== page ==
Heat Stroke: Know the Signs

Pflugerville Fire Dept./Travis County ESD No. 2

During hot and humid weather, your body has a harder time cooling.  When the body heats up too quickly to properly cool itself – or when too much fluid/salt is lost through sweating or dehydration – the victim may suffer heat exhaustion or heat stroke which is very serious.  Below are tips on preventing heat stroke, recognizing its symptoms, and first aid. And remember: never leave kids, pets, or disabled adults alone in parked cars … not even for a few minutes!  Have a safe and enjoyable summer everybody.


• Slow down! Reduce, cancel or reschedule strenuous activities until the coolest time of the day
• Even if you don’t feel thirsty, proactively bring and drink plenty of water (not very cold) or other non-alcoholic, decaffeinated fluids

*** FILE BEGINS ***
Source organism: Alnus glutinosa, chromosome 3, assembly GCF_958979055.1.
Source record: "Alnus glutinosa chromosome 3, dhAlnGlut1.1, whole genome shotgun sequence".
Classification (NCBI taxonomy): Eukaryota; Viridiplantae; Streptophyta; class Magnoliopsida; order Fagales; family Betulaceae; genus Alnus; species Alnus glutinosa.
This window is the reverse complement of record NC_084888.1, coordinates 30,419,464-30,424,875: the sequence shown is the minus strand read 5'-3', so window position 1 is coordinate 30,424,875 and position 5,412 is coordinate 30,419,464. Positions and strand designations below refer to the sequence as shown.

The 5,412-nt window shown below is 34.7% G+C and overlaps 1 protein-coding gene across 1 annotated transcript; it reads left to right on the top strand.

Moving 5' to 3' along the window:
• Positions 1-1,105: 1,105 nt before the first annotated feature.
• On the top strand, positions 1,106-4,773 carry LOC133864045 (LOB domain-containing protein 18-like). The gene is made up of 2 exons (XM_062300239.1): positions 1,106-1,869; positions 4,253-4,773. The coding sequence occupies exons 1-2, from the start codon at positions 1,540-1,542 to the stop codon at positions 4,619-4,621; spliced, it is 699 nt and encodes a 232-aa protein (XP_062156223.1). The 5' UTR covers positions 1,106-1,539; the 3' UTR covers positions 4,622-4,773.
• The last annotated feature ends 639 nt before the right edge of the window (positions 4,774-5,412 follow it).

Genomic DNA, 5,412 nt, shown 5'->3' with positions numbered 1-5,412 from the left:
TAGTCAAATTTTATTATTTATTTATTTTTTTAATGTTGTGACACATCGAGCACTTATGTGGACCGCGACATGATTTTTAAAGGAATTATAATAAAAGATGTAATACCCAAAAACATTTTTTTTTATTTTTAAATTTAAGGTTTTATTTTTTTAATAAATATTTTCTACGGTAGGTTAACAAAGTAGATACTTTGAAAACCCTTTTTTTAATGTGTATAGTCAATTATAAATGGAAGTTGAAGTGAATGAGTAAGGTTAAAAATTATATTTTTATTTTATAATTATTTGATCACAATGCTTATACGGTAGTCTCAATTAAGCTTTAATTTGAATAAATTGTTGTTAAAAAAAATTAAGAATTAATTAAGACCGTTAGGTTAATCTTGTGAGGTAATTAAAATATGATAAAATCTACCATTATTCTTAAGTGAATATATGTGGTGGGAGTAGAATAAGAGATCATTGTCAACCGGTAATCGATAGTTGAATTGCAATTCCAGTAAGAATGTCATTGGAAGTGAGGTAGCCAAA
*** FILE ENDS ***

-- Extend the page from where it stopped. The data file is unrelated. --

• Prevent sunburn through sunscreen, sunhats, and minimizing direct exposure to the sun; a sunburn reduces your body’s ability to cool down
• Dress in lightweight, loose-fitting, light-colored clothing to reflect heat and sunlight
• Eat light, cool, easy-to-digest foods such as fruit or salad
• Take a cool bath or shower
• Spend time in air-conditioned locations
• When the room temperature is hotter than 90°, don’t direct the flow of portable electric fans toward you because the dry, blowing air may further dehydrate you


•Altered mental state or confusion
• Hot, red, dry, or moist skin
• One or more of these symptoms: dizziness, throbbing headache, nausea, shallow breathing
• Rapid and strong pulse
• Fainting or loss of consciousness
• Body temperature 103°F or greater


• Heat stroke is a severe medical emergency! Call 9-1-1 or get the victim to a hospital immediately
• Get to a cooler setting, preferably air-conditioned
• Do not give fluids
• Reduce body temperature with cool cloths or a bath
• Use a fan only IF the heat index is BELOW the high-90s

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